Ben was not about to give up his ramen when he didn’t have Edna around to cook for him anymore. He was tall enough and responsible enough by then to use the stove, so he started fixing his own.

Back then, the only ramen most Americans knew about was Top Ramen, which as far as I can tell has not changed an iota through the decades: noodles boiled and softened in a broth of artificial meat flavor, herbs and a heaping helping of MSG. Not health food, but quick, tasty and filling (25c/serving back then – tough to beat!).

As soon as he learned that he could add other foods to his ramen, he started asking for ingredients: eggs to poach in the broth, greens and peas for flavor and texture, leftover chicken and pork for protein.

Ben had always been fascinated by food preparation – as a toddler, he would pull each of the pots and pans out of the cupboard and announce its purpose – so as soon as he had access to the fridge and stove, he began inventing his own food.

A decade or so later, when Ben was living with me and attending community college, my mom came up from LA to visit. I had a pre-existing commitment to teach a spanking class, so I suggested Ben cook dinner so the two of them could spend some time together. Mom valiantly soldiered through a big bowl of stew á la Ben ­– which included many chunks of tripe, which she loathed. What a trouper!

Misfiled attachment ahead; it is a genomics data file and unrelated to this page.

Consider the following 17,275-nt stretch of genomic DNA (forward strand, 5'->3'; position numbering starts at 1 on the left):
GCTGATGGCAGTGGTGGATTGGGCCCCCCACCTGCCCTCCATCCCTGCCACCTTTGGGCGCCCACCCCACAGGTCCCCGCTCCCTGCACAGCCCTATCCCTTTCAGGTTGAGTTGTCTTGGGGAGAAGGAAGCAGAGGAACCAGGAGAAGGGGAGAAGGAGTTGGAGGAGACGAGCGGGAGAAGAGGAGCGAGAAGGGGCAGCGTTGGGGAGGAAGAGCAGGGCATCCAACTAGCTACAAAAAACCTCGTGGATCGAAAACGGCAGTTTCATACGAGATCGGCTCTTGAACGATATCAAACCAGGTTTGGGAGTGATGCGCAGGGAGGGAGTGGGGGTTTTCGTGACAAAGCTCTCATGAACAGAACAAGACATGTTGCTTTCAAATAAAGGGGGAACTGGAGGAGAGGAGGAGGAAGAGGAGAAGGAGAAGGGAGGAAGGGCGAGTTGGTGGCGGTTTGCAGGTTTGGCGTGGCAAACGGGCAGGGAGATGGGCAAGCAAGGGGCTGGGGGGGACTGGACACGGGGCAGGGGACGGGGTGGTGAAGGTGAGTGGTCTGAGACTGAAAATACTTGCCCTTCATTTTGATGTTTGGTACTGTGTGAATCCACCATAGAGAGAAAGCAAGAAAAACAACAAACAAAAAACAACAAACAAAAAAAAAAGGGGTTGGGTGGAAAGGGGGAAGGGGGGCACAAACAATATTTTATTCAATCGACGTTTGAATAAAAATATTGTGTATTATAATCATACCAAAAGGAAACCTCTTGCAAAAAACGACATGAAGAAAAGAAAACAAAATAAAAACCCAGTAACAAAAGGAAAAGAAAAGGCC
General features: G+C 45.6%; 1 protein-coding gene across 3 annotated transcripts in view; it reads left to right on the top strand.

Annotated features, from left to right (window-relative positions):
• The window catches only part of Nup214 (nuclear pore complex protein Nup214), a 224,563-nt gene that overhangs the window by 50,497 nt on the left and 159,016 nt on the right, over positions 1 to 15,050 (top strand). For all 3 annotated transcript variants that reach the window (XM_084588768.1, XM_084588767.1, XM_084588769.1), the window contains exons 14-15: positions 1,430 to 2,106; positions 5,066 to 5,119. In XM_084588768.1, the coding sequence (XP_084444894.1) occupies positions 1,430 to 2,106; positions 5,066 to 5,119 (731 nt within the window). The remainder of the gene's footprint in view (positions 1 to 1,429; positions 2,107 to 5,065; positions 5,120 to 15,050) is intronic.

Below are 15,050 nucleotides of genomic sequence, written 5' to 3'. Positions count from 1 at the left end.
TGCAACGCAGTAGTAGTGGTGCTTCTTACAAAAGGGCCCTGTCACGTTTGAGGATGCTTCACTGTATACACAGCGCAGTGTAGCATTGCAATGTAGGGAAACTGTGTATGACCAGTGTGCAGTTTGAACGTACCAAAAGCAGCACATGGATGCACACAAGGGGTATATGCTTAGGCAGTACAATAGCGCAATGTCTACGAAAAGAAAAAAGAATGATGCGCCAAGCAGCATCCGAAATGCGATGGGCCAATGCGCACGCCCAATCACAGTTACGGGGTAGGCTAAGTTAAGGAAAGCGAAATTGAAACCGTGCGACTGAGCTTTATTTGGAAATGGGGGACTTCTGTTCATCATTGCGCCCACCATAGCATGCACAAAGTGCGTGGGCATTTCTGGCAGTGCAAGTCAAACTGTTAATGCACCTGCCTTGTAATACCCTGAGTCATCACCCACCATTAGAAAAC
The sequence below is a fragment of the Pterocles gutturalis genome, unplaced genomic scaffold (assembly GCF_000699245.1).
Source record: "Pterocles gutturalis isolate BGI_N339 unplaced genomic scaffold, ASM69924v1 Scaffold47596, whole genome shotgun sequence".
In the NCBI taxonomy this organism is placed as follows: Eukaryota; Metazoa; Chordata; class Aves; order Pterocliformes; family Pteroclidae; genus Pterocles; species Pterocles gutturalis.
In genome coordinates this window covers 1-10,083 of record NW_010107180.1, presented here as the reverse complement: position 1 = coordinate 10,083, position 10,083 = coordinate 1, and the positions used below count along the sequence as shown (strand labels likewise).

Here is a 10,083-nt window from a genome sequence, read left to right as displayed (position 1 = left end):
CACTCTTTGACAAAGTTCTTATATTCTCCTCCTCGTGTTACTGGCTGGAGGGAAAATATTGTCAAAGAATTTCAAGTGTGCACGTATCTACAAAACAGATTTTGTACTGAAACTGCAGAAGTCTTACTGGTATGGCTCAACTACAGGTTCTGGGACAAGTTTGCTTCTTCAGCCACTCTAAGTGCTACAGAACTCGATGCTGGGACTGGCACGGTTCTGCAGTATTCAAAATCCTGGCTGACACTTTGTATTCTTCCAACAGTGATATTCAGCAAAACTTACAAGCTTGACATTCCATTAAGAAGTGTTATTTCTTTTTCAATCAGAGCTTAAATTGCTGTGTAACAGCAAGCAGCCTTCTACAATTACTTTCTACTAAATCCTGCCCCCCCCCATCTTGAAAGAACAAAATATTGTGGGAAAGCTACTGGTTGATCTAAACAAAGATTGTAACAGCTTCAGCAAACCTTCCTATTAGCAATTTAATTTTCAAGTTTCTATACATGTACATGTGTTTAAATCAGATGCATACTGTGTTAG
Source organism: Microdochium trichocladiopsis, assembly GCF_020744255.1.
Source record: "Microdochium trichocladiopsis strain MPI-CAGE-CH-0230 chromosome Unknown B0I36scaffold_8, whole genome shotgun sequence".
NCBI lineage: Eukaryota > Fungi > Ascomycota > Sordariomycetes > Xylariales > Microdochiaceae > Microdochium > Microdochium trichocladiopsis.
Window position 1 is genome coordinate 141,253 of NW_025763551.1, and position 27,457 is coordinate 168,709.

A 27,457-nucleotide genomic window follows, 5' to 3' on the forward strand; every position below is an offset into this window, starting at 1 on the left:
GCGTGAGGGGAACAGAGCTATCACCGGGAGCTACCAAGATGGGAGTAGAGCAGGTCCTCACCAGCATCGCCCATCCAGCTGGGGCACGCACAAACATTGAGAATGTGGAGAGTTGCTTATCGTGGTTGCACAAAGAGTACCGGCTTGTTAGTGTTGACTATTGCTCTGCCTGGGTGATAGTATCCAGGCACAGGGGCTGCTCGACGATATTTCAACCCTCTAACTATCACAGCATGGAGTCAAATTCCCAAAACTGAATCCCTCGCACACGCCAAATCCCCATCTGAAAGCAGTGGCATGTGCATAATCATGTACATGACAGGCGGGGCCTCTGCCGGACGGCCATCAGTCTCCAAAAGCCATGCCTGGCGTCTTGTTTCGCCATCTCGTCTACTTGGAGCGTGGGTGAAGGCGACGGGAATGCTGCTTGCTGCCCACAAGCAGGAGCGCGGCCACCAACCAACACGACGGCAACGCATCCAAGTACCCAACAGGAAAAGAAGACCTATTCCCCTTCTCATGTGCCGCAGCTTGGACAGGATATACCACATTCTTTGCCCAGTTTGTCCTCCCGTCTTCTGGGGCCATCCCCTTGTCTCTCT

Ben’s Ramen

1 egg

1 package Top Ramen (Ben preferred the pork flavor, but Top Ramen doesn’t seem to make it anymore – substitute Oriental flavor, or the pork flavor of a similar inexpensive brand of instant ramen)

1 handful raw spinach

1 handful frozen peas

1 oz. chopped cooked meat – chicken, pork, ham, etc.

Bring water to a boil according to package directions. Drop noodles into the water. Loosen them with a fork until they are separated and flexible. Add the flavor packet and stir it in. Break the egg into the simmering broth. Lay the spinach leaves on top and simmer, until the egg is cooked and the spinach is wilted. Add the meat and peas and simmer for a moment till they’re hot. Serve. Don’t forget to make extra for Grandma Sue if she’s visiting.

2 thoughts on “

  1. Too bad about the tripe! I remember your mother serving me tongue, which I regarded with dismay — but I tried to act cool and calm and accepted it in the spirit in which it was offered. Did I add a lot of mustard to the sandwich? That would have been like me.

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    1. I hadn’t remembered about the tongue – I was well into my teens before I found out that other people considered it odd; it was a frequent meal when I was young. Good for you for managing it anyway. I guess that makes the tripe stew kind of poetic justice 😉

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